Gazette-Mail editorial: Righting a troubled nation

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These are biblical times springing to mind visions of plague, pestilence and other signs of the end of days.

Better minds than ours might make sense of it all referring to the Book of Revelation, but for our part, more relevant passages can be found in the Old Testament, where the prophet Hosea’s salient and enduringly pertinent lament appears: “My people are destroyed for lack of knowledge.”

The current state of affairs affirms the corrosive powers of ignorance, not in today’s common use of the term but in its actual definition: lack of knowledge, education or awareness.

In West Virginia and across America, the storms are raging. COVID-19 is clinging to the country like a cancer. History’s most powerful economy is sputtering. Racial wounds are open and festering. Politicians in the highest offices and in legislative halls are fiddling while cities burn. Where leadership is needed there is only a vast, yawning void.

This might not be how the end comes. National narcissism tends to equate humanity’s fate with the country’s. But this is how great societies fall, dating to mankind’s dawn. It isn’t disease and unrest that kill them but hubris, that myopic and baseless self-confidence which naturally collapses in the face of adversity.

Left with few alternatives, Americans have sent to political office leaders in title only, leaders who lack the mental and moral fiber required for the task of leadership. So it is that 244 years after the Founders set about revolution, these United States crumble into disunity amid billows of pandemic and strife.

Answers heretofore have come only in the form of fingers jabbed in the direction of others, age-old ideological lines transforming before the eyes of the people into battle lines. One side fumes against the other, with no one standing above the fray pointing to a better way. Absent today are the great unifiers who steered us through choppy seas in eras past.

If there is any hope to be found, it is not in the corridors of political power, for those who inhabit such places have failed us and will only do so again. Hope must be derived from within, from the people of this state and the 49 remaining. If this great experiment is to continue, the people and not their elected “leaders” will have to continue it. If there is a pathway past pandemic, economic ruin and a new civil war, the people and not their elected “leaders” will have to find it.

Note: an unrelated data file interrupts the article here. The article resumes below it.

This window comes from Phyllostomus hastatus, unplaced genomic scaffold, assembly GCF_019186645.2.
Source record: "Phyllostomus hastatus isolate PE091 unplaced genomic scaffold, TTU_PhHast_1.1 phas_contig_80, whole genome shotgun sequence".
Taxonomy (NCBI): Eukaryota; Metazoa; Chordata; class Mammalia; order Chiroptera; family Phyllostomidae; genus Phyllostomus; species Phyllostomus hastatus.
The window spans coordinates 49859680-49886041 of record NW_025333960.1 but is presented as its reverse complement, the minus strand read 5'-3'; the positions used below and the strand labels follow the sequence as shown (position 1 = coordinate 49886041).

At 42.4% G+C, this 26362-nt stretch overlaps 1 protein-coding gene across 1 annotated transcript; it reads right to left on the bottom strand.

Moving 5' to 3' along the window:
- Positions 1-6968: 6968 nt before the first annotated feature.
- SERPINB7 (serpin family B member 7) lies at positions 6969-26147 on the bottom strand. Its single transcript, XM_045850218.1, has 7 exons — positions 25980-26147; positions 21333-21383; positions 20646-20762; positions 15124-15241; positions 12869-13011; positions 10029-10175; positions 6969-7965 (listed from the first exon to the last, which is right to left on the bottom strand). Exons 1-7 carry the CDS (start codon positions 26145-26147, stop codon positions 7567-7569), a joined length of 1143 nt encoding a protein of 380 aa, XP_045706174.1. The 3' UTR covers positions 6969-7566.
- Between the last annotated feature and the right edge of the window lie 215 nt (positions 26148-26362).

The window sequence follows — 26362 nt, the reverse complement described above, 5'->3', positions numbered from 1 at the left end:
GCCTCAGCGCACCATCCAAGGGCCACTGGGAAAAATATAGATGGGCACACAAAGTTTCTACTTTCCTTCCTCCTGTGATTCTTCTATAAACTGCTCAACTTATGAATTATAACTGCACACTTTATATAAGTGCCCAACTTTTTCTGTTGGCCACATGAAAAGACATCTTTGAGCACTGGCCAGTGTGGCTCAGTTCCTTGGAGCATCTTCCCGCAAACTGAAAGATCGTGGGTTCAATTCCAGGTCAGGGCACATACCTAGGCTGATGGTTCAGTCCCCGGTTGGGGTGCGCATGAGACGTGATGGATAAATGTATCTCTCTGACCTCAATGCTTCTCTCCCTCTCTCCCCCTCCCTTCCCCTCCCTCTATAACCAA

That will happen only if we turn to rationale, respect and empathy, rather than the fear, rage and acrimony that currently threaten to destroy us. Clearheaded, sound-minded and serious people need to step to the fore and the remainder of us with them to find a way out of the darkness.

Otherwise, Hosea’s words for the high priests of his day will be ours and our children’s for the present day and future days long to come, and the light of America’s brightest hours will be extinguished.

Funerals for Wednesday, July 8, 2020

Adkins, Ralph - 3 p.m., Donel C. Kinnard Memorial State Veterans Cemetery, Dunbar.

Dunn, Charles - 1 p.m., streaming live, see obituary.

Hughes, Douglas - 6 p.m., Allen Funeral Home, Hurricane.

Jones, Barbara - 11 a.m., Ellyson Mortuary Inc., Glenville.

Kirk, John - 11 a.m., Holstein Cemetery, Dartmont.

Walker, Pamela - 2 p.m., Asbury United Methodist Church Cemetery, Asbury.